NORTH CREEK Peter Bauer is leaving his job as executive director of The Residents Committee to Protect the Adirondacks (RCPA) to take a similar position with the Fund for Lake George, the RCPA announced this week.
Bauer has been executive director since 1994.
It is with great sorrow, but also great gratitude for his fine work, that the RCPA has accepted Peters resignation, said Peter Hornbeck, Chairperson of the RCPA Board of Directors in a press release. Peter Bauer was a strong leader and people looked up to him and relied upon him across the Adirondacks. The entire board always had complete confidence in his leadership and we will miss him dearly. We wish Peter well in his future endeavors and support him in a difficult decision for him and his family.
Bauers impact on the RCPA is substantial. He is credited with helping establish the RCPA as an outspoken and often effective advocacy group for environmental issues within the Adirondack Park. Bauer was equally effective in Albany where he had Gov. Eliot Spitzers ear and was the sole representative from the Adirondacks on Spitzers transition team.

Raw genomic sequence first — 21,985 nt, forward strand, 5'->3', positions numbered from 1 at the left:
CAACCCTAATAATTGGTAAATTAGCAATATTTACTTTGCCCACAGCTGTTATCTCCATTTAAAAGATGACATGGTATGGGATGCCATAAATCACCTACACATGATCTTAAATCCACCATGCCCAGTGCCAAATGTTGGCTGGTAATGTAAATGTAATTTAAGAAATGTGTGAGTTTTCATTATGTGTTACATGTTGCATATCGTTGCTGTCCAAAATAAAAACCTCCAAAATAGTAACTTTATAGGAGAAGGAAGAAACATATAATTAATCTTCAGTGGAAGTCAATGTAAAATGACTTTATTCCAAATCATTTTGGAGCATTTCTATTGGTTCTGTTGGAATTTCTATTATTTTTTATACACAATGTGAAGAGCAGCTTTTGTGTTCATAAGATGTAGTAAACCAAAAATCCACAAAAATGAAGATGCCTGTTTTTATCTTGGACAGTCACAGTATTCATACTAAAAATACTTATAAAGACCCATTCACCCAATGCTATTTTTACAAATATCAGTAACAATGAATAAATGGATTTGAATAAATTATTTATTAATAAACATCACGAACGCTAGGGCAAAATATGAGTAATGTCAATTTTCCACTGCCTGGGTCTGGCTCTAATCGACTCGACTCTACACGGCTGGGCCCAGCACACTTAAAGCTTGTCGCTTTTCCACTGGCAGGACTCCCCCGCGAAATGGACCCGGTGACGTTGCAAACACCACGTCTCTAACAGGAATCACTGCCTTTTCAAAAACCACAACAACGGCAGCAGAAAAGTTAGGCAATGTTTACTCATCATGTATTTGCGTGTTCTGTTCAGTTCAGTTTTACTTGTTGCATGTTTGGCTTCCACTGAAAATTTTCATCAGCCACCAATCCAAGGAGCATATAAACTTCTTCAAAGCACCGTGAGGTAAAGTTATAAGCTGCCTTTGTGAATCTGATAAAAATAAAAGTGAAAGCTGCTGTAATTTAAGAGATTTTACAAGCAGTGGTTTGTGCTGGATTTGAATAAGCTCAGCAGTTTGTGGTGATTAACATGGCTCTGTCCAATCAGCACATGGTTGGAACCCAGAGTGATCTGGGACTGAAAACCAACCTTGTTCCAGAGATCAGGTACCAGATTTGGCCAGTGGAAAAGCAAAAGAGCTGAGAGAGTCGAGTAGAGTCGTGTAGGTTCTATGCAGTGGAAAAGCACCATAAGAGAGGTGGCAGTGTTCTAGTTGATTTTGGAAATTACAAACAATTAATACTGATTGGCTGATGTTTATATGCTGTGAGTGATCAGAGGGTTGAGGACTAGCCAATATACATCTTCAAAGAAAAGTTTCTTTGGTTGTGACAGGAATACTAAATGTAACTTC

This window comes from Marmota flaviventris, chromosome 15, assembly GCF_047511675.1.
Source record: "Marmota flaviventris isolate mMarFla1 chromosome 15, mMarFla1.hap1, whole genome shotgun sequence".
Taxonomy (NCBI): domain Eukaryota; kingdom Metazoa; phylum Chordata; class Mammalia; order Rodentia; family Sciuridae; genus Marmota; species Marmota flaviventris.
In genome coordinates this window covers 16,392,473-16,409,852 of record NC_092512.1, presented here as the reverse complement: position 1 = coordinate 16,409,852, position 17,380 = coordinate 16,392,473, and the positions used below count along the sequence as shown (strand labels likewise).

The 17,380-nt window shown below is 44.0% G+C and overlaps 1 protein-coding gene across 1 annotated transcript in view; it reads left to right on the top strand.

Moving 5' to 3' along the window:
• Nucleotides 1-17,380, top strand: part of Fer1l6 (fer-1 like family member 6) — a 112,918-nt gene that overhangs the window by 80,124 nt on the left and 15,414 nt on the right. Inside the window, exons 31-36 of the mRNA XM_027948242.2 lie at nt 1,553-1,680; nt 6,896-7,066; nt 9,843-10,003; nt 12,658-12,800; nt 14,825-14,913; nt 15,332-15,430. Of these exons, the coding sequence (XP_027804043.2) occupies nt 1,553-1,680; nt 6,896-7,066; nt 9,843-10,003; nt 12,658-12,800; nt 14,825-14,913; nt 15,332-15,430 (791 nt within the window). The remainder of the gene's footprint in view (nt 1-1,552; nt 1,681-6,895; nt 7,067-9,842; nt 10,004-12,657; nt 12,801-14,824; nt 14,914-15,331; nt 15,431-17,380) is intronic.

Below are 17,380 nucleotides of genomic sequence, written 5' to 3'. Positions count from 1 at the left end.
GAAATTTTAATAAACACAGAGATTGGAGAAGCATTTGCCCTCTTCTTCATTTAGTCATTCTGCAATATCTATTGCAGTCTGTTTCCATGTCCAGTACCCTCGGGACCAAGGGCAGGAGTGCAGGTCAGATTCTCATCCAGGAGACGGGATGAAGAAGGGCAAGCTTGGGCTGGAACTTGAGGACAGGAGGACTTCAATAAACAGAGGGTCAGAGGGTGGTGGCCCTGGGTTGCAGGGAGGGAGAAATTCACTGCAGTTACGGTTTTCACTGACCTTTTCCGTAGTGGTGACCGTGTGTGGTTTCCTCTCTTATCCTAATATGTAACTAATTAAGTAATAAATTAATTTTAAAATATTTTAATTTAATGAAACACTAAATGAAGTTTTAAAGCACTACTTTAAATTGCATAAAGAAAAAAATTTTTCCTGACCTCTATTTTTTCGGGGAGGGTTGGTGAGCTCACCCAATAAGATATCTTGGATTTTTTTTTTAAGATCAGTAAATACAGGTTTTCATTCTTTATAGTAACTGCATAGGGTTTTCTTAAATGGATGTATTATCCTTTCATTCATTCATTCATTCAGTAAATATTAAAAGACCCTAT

During his tenure with the RCPA, Bauer led the effort to ban ATVs from state Forest Preserve and was instrumental in advocating for land acquisition in the park to expand the preserve.
Under Bauers leadership RCPA membership more than tripled, the budget increased ten-fold, and the committee accomplished significant projects such as building the largest water quality monitoring program in the Adirondack Park in partnership with Paul Smiths College, and becoming the first organization in New York accredited by the Forest Stewardship Council to provide sustainable forestry certification to private landowners.
Bauer is not without critics who viewed him as too extreme. Jim McCully of Lake Placid, a longtime outspoken foe of Bauers environmental philosophy, shared his viewpoint with the Plattsburgh Press-Republican.